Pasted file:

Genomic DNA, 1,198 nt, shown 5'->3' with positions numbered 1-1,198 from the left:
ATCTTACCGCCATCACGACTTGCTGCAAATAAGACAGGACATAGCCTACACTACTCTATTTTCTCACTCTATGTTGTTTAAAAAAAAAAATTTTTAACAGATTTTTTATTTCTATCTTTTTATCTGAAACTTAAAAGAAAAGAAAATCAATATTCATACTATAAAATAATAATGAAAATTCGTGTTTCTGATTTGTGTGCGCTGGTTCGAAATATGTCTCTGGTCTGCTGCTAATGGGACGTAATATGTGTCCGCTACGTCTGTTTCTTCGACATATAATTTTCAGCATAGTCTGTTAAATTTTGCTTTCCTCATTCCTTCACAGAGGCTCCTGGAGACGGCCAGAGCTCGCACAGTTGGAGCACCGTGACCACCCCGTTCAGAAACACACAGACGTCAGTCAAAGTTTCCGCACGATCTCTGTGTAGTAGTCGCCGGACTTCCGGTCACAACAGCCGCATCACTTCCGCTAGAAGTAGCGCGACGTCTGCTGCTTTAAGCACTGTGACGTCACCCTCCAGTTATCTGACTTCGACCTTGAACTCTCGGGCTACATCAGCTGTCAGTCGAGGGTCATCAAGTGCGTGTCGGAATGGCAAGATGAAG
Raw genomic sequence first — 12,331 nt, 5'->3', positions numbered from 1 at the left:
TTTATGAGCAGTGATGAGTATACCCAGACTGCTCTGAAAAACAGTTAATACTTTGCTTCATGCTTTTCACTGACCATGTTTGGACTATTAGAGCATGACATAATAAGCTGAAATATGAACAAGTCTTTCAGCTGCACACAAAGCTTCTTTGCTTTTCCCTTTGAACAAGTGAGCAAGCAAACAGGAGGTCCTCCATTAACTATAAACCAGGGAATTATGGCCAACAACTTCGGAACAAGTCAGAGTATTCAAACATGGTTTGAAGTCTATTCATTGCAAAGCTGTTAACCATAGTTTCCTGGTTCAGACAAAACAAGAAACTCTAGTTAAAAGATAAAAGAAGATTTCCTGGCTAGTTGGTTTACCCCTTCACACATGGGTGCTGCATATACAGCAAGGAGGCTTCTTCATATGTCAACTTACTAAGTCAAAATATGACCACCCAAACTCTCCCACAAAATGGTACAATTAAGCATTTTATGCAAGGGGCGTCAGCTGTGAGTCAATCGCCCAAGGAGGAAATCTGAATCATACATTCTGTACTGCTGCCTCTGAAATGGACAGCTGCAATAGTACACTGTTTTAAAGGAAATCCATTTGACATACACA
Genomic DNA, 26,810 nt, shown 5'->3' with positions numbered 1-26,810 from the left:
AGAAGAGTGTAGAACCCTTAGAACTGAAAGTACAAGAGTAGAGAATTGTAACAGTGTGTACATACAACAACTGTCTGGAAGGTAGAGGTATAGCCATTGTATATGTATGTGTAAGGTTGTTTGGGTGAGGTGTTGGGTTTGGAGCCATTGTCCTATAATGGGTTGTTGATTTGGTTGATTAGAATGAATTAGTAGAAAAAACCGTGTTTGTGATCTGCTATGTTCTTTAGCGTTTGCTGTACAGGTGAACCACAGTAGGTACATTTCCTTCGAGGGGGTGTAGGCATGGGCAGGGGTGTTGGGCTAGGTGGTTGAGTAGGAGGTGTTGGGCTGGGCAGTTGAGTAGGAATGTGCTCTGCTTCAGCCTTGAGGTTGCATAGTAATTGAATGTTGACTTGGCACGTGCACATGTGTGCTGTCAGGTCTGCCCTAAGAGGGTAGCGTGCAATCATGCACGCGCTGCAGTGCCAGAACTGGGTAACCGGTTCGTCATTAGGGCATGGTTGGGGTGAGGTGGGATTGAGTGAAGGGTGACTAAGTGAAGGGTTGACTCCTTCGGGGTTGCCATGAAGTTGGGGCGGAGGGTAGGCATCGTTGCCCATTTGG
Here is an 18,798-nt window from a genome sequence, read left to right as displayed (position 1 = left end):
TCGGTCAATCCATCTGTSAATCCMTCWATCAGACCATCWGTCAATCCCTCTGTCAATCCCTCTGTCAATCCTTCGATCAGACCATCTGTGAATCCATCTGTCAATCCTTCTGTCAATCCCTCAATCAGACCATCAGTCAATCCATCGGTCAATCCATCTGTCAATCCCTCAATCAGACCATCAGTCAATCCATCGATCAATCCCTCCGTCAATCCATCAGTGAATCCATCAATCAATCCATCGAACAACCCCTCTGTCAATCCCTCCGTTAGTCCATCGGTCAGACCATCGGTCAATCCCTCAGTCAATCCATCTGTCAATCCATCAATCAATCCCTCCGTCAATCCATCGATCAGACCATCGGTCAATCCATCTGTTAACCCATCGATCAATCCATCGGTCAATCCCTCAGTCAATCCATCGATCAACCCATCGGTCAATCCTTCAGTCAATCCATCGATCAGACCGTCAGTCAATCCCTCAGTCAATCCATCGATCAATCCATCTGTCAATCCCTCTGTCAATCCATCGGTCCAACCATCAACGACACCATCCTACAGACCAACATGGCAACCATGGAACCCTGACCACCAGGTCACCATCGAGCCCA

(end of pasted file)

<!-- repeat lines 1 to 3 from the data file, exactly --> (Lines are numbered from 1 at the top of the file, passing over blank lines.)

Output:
Genomic DNA, 1,198 nt, shown 5'->3' with positions numbered 1-1,198 from the left:
ATCTTACCGCCATCACGACTTGCTGCAAATAAGACAGGACATAGCCTACACTACTCTATTTTCTCACTCTATGTTGTTTAAAAAAAAAAATTTTTAACAGATTTTTTATTTCTATCTTTTTATCTGAAACTTAAAAGAAAAGAAAATCAATATTCATACTATAAAATAATAATGAAAATTCGTGTTTCTGATTTGTGTGCGCTGGTTCGAAATATGTCTCTGGTCTGCTGCTAATGGGACGTAATATGTGTCCGCTACGTCTGTTTCTTCGACATATAATTTTCAGCATAGTCTGTTAAATTTTGCTTTCCTCATTCCTTCACAGAGGCTCCTGGAGACGGCCAGAGCTCGCACAGTTGGAGCACCGTGACCACCCCGTTCAGAAACACACAGACGTCAGTCAAAGTTTCCGCACGATCTCTGTGTAGTAGTCGCCGGACTTCCGGTCACAACAGCCGCATCACTTCCGCTAGAAGTAGCGCGACGTCTGCTGCTTTAAGCACTGTGACGTCACCCTCCAGTTATCTGACTTCGACCTTGAACTCTCGGGCTACATCAGCTGTCAGTCGAGGGTCATCAAGTGCGTGTCGGAATGGCAAGATGAAG
Raw genomic sequence first — 12,331 nt, 5'->3', positions numbered from 1 at the left: